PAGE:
“It’s like having a bloody alien in your machine” — Scenario-Based Explorations of User Responses to Current and Future Digital Advertising Practices
During the first year of our doctoral training programme, Horizon CDT candidates undertake a mini research study called a Practice Led Project. This element of the programme entails designing, conducting, and reporting on a project related to our research interests, usually suggested by one of our supervisors. As part of the doctoral training center's aim to prepare us for being able to present our research to a broad range of audiences, we're encouraged to summarize this project's findings for a general audience in blog post format or similar. For my PLP, I chose to conduct some research related to the Databox project, an initiative being developed between the University of Cambridge and the University of Nottingham which aims to create a privacy-preserving data collection device to be used in people's homes in order to afford them more control over how their personal data is used. For this sort of device to be successful in helping users, it's crucial for the social context of the proposed technology to be thoroughly investigated in order that the design doesn't incorrectly presume what user needs are. To this end, my project aimed to explore with users what their experiences are — good and bad — of current digital advertising practices, and what their responses are to a potential future in which digital advertising is delivered via a Databox.
The study involved conducting open, user-led scenario-based discussions with participants from a range of backgrounds, ages, and technical abilities. There were notable commonalities across the findings from these discussions even amongst a small cohort of participants, and despite the open user-led nature of the sessions themselves. In response to current scenarios, a majority of participants spoke of experiencing advertising which was intrusive, poorly targeted, irritating, and left the impression that digital advertisers are untrustworthy. The potential future scenarios led most participants to speak about wanting more agency over their personal data, but also hoping for an enabling framework for this agency which did not cause them undue inconvenience. Across both current and future scenarios, many participants raised concerns regarding the ramifications digital advertising has or might have on political matters. However, the most striking finding, amongst these insightful commonalities, was the vast gulf of variance between what participants sought in an alternative digital advertising model. Some users wanted to share all the data they possibly could, given adequate security, and were keen to spend time actively engaging with a framework to make sure their data was working to their advantage. Others wanted to share absolutely nothing with anyone, and “would resent the time” it would take even to set up a data-protective device. The implications of this are that however new frameworks are designed, they must account for the rich variance in the types of users they are aiming to serve. I've converted some of the findings into a few simple graphs below to give a quick overview of participant responses.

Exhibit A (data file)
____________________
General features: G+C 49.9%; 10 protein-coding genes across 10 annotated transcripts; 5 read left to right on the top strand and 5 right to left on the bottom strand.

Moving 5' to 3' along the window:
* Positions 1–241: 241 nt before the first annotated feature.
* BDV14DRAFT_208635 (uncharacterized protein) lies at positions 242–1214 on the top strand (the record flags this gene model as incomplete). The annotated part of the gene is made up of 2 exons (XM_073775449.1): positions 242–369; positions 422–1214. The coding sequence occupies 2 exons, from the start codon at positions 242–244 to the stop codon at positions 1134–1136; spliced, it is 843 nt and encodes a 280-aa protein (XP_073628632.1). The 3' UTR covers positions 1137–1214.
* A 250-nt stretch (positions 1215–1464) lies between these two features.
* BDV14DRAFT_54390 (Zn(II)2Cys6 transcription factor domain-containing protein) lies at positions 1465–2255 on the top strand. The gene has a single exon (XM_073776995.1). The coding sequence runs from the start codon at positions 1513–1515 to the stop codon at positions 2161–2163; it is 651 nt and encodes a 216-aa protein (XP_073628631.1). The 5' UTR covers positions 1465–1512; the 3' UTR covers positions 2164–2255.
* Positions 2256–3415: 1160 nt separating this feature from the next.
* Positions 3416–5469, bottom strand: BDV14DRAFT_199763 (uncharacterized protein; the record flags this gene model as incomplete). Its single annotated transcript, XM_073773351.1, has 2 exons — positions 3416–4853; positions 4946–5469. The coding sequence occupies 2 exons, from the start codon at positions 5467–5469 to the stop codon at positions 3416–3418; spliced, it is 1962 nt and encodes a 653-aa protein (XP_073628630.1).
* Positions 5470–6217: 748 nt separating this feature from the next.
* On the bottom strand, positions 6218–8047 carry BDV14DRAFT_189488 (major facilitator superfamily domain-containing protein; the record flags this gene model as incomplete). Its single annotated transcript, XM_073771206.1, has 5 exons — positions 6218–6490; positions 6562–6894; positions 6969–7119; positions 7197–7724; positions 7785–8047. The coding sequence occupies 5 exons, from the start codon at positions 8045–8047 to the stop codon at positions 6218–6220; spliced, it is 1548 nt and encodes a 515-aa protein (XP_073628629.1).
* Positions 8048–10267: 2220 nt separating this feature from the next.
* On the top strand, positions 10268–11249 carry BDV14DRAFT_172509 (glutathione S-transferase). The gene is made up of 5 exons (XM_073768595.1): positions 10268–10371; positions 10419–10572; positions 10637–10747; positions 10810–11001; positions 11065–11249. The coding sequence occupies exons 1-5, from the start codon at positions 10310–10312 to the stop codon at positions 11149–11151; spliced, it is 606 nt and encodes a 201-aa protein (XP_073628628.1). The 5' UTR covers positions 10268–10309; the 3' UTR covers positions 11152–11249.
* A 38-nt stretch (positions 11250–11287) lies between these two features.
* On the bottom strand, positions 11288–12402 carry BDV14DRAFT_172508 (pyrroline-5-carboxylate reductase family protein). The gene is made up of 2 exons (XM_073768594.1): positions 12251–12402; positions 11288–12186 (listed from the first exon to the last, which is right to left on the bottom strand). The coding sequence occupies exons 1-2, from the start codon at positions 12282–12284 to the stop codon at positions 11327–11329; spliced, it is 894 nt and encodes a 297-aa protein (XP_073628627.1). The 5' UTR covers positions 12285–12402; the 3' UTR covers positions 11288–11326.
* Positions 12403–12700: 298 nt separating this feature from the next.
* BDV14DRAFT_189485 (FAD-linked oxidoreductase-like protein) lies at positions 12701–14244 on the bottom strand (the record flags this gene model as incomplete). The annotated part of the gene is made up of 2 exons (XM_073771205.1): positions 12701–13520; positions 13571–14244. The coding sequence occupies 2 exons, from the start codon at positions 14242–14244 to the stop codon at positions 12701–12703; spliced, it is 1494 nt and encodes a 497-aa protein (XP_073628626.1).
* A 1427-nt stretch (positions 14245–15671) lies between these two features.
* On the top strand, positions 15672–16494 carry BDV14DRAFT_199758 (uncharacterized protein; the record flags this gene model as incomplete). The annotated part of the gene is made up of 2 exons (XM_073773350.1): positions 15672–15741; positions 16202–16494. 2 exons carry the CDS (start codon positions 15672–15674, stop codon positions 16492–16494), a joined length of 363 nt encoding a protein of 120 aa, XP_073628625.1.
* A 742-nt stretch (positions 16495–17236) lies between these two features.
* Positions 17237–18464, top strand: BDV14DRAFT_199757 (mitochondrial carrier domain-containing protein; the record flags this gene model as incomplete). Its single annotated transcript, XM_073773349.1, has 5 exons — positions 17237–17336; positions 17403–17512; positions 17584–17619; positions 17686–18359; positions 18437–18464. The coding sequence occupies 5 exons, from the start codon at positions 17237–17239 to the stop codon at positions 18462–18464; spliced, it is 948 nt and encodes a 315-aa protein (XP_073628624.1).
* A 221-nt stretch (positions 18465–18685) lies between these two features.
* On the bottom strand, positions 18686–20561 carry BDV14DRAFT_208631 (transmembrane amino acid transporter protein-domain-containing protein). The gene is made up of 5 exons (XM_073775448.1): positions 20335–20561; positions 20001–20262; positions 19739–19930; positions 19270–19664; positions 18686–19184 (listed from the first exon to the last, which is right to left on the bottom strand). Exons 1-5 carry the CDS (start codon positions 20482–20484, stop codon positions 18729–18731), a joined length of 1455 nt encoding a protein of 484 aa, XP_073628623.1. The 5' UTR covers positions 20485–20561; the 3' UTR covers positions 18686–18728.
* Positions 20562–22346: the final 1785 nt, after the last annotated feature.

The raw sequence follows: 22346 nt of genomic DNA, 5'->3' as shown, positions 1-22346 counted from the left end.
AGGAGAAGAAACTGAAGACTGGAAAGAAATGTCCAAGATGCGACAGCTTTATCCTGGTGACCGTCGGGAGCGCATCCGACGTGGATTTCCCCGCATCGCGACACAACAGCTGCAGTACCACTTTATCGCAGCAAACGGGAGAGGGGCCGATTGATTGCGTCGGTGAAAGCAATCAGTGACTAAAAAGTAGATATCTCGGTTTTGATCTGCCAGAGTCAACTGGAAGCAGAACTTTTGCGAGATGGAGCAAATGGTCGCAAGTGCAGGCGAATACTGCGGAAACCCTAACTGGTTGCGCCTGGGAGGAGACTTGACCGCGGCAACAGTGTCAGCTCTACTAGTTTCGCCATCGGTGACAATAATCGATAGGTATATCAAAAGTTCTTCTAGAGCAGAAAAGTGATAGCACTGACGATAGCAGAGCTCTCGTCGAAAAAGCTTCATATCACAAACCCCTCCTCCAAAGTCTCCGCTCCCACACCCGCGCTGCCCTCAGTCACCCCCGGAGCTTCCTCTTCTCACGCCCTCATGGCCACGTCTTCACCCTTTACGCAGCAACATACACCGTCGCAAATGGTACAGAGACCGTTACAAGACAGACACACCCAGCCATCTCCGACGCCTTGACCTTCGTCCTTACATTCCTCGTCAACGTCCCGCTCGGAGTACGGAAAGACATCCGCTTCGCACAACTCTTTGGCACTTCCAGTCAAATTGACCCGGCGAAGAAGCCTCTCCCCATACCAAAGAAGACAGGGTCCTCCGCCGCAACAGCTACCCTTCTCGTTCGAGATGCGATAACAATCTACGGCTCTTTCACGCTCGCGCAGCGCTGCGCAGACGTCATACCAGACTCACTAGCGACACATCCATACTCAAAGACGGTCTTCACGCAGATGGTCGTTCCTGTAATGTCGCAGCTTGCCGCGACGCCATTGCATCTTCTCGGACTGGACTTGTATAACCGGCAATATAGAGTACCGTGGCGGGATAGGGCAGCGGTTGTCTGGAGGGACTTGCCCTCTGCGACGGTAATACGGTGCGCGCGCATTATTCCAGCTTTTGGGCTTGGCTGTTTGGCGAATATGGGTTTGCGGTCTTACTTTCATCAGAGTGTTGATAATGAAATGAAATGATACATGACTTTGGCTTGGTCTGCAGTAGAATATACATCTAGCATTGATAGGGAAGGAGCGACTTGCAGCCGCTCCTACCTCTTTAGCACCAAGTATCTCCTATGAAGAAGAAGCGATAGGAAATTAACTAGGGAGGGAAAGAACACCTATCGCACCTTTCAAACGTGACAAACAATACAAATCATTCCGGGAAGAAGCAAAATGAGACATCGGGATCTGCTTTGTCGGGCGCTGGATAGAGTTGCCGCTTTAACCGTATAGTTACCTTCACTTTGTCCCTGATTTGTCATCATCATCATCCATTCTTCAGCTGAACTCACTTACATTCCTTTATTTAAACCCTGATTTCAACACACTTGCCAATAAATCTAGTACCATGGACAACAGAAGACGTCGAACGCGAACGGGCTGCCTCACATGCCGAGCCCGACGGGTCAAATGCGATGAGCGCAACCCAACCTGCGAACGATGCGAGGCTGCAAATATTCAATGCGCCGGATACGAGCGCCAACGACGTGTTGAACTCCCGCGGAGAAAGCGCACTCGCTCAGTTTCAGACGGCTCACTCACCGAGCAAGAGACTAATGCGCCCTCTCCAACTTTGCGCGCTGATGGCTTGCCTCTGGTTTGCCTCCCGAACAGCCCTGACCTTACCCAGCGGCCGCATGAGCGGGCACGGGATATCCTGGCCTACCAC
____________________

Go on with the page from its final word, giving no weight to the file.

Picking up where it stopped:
Although it can only really be considered a pilot study as-is, this project provided the beginnings of some really fruitful insights into what is going wrong with digital advertising in its current state, and how a device like Databox might be received by users within that ecosystem. Moving forwards, I think future research in this area would benefit from conducting the discussions alongside people as they actually browse the web in order that it's possible to gather their immediate, in-the-wild responses to digital advertising. And as for investigating the future model in more depth, it would be great to be able to conduct a study into user responses during a pilot deployment of the Databox when the device is ready.
Ancient as this piece of work is now, I'm still very proud of my undergraduate dissertation — particularly as it was published in a peer-reviewed journal. If you'd like to listen to me sheepishly presenting it in its early stages for the University of Warwick's Philosophy Society, you can do so here. And if you're dedicated enough to want to actually read the thing, you can do that here.